Royal Greetings from Polynesia. Royal revenues – less than expected. How to make the perfect Midsummer wreath. Veil in the way. IKEA violates UN code of conduct?
Royal Greetings from Polynesia
A postcard arrived to us, stamped somewhere in French Polynesia – well, almost. Swedish newspaper Expressen found the Crown Princess and her new husband first and they are forwarding their greetings. Expressen met the honeymooning couple on an island in the South Pacific where they are cruising around on a luxury yacht. The search for the Crown Princess and the Prince has been tabloid fodder in Sweden for days, now that Expressen found them the search is over. The couple said that they were overwhelmed by the wedding and by the turnout in the streets, and in front of television sets. “It has been tremendous and we've talked a lot about it afterwards ... that we almost cannot believe it's true,” Victoria said to Expressen. The couple said they were worried in advance that they would not be present, and enjoy the days - something they think they nevertheless succeeded with. “And as many said in advance 'make sure you enjoy the moment', we really did that. Wonderful," Daniel said. Another worry was the weather. Victoria told Expressen that given the way it looked the day before the wedding, they were pretty nervous. Victoria and Daniel snuck away in the middle of the wedding party on Saturday for a secret start of their honeymoon. They borrowed a private plane by the Swedish billionaire Bertil Hult that took them to French Polynesia, where they now are sailing around with Hult's luxury yacht. “The opportunity was given us, and we wanted to get away to be alone. It's amazing here," the Crown Princess of Sweden said. But that much peace and quiet has not been given the couple, since the tabloids were right behind them. Thomas Mattson, Expressen's editor in chief, writes on his blog about the dramatic episode of news journalism, "a drama of seconds”. The internet connection at the reporter's hotel ceased to function after the newspaper had found the royal couple. It was only seconds before the nightly deadline that the images from French Polynesia finally arrived. Now, at least this tabloid promises that Victoria and Daniel will be left in peace on their honeymoon. "Now the Crown Princess and the Prince have had the chance to thank the Swedish people for the praise on Saturday, and therefore Expressen will no longer follow them," writes Thomas Mattson.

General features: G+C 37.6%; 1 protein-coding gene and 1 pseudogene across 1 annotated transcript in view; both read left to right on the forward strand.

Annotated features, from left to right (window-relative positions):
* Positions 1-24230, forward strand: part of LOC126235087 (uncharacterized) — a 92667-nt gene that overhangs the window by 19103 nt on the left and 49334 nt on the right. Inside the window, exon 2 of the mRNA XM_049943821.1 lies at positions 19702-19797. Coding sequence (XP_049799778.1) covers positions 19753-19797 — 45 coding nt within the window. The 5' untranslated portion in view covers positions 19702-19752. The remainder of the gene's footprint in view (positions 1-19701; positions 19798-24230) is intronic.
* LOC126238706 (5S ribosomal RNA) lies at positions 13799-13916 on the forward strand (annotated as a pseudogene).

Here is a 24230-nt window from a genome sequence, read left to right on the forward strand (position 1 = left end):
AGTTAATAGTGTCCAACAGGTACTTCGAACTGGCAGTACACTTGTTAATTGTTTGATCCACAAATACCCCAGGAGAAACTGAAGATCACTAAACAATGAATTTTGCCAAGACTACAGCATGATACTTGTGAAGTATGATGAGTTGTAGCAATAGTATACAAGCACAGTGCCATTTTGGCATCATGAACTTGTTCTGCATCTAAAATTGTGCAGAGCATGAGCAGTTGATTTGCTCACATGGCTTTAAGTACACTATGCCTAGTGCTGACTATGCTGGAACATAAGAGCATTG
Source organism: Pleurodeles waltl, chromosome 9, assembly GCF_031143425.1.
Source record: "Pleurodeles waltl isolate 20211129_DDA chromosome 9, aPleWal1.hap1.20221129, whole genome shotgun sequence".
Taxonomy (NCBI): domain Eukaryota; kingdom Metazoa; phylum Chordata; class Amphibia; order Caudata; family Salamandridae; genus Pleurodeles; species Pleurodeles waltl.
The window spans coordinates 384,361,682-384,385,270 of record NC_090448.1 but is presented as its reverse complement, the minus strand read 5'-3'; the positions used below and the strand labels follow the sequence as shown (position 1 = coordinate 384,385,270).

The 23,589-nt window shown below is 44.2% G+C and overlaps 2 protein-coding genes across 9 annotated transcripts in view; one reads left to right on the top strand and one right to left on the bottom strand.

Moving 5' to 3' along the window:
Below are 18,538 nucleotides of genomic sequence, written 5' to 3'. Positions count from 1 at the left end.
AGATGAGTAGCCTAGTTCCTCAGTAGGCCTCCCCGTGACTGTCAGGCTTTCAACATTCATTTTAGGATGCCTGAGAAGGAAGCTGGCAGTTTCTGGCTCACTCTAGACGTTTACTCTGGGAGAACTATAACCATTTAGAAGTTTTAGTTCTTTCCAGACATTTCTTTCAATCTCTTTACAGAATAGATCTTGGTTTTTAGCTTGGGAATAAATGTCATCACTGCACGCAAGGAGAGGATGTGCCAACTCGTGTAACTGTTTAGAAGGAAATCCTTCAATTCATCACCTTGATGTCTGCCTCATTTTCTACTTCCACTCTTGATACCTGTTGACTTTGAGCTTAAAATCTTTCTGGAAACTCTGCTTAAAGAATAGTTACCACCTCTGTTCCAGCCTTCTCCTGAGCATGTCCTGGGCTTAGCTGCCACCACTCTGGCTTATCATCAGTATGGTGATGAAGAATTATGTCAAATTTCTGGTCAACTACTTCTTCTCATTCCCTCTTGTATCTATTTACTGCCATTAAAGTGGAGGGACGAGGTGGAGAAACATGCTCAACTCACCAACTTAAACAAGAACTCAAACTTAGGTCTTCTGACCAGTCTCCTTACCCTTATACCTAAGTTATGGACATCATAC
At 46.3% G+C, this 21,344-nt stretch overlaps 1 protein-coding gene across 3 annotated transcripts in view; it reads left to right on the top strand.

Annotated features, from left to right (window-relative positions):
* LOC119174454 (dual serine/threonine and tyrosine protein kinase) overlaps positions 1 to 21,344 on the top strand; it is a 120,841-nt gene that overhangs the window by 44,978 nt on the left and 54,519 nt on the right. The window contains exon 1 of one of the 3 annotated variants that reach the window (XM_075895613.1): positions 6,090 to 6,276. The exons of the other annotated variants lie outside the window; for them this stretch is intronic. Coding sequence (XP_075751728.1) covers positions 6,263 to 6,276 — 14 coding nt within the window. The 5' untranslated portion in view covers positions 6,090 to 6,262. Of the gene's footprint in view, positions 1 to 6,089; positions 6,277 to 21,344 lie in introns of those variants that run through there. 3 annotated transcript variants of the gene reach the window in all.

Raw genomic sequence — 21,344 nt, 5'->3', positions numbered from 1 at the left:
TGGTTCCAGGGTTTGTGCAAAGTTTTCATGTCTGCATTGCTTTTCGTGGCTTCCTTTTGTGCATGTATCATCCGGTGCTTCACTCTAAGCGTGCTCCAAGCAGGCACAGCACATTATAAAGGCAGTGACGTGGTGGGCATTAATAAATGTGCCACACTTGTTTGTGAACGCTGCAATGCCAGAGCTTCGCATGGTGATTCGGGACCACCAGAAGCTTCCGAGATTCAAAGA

Royal revenues – less than expected
The Crown Princess wedding gave less than expected contributions to Stockholm's tourism industry, show figures from the Swedish Trade Federation. During two weeks the revenue reached SEK 70-80 million ($9,017,258.33 - $10,308,102.77), compared to the SEK 100 million ($12,885,128.47) that Stockholm's storekeepers had anticipated. How much the products from the official wedding series - chocolate, porcelain and other things – brought in is however not yet clear.
How to make the perfect Midsummer wreath